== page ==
G Protein regulation of MAPK networks

Fels Institute for Cancer Research and Molecular Biology, Temple University School of Medicine, Philadelphia, PA 19140, USA.
Oncogene (Impact Factor: 8.46). 06/2007; 26(22):3122-42. DOI: 10.1038/sj.onc.1210407
Source: PubMed


G proteins provide signal-coupling mechanisms to heptahelical cell surface receptors and are critically involved in the regulation of different mitogen-activated protein kinase (MAPK) networks. The four classes of G proteins, defined by the G(s), G(i), G(q) and G(12) families, regulate ERK1/2, JNK, p38MAPK, ERK5 and ERK6 modules by different mechanisms. The alpha- as well as betagamma-subunits are involved in the regulation of these MAPK modules in a context-specific manner. While the alpha- and betagamma-subunits primarily regulate the MAPK pathways via their respective effector-mediated signaling pathways, recent studies have unraveled several novel signaling intermediates including receptor tyrosine kinases and small GTPases through which these G-protein subunits positively as well as negatively regulate specific MAPK modules. Multiple mechanisms together with specific scaffold proteins that can link G-protein-coupled receptors or G proteins to distinct MAPK modules contribute to the context-specific and spatio-temporal regulation of mitogen-activated protein signaling networks by G proteins.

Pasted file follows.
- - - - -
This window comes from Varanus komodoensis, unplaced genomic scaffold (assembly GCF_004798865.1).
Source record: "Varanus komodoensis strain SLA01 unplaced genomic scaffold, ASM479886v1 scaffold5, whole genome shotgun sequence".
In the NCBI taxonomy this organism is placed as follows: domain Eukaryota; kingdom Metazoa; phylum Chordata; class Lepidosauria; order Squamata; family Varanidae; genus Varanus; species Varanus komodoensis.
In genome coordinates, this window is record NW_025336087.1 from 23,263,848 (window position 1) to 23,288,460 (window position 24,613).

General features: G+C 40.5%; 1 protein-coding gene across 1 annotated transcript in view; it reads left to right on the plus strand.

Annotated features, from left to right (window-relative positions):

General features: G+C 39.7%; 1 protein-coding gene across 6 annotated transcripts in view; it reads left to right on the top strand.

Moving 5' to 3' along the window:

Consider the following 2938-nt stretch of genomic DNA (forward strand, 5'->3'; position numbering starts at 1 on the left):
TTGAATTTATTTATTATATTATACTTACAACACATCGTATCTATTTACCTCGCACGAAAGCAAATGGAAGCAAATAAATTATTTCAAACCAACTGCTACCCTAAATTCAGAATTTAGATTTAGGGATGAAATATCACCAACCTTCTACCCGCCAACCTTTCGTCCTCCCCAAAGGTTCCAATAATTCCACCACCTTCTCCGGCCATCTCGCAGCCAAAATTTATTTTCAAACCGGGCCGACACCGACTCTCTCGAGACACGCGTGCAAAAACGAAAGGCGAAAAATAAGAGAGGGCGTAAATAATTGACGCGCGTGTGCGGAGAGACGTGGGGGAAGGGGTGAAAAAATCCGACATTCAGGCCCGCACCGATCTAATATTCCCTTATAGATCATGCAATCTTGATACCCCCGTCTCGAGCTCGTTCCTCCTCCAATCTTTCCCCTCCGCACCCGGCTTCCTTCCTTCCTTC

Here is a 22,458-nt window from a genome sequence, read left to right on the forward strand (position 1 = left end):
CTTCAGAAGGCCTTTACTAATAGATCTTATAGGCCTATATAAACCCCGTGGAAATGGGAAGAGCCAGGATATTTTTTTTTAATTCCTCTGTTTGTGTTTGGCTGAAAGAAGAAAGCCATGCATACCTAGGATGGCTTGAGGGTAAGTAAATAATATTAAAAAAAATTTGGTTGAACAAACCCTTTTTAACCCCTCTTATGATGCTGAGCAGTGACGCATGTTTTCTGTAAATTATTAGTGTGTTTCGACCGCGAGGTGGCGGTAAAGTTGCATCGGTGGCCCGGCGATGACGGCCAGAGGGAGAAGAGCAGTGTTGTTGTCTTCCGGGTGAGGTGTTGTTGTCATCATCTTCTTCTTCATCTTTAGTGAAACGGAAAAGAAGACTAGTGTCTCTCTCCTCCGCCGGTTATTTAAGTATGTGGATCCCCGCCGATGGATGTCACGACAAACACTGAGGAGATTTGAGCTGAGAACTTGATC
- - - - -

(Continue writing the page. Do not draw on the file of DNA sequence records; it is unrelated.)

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    • "Specifically, it was reported that GPRs were regulated in response to TBI in rat brain [52]. One example of GPR-mediated signal transduction is MAPK pathway [53], which was also enriched by GO term analysis. MAPK signaling cascades consist of three main kinase pathways: extracellular signal regulated kinase (ERK), c-Jun N-terminal kinase (JNK) and p38 MAPK, which are sensitive to various environmental change and stress conditions [54]. "
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    • "T, Supporting information). These genes are involved in signalling cascades initiating cell proliferation and differentiation (Ip & Davis 1998; Goldsmith & Dhanasekaran 2007 "
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    • "Both G-protein and β-arrestin mediated signaling pathways can lead to ERK activation [30, 32]. The activation of ERK cascades through G-protein α subunits including Gs, Gi, and Gq and G-protein βγ subunit signaling to Ras has been described [33-39]. "
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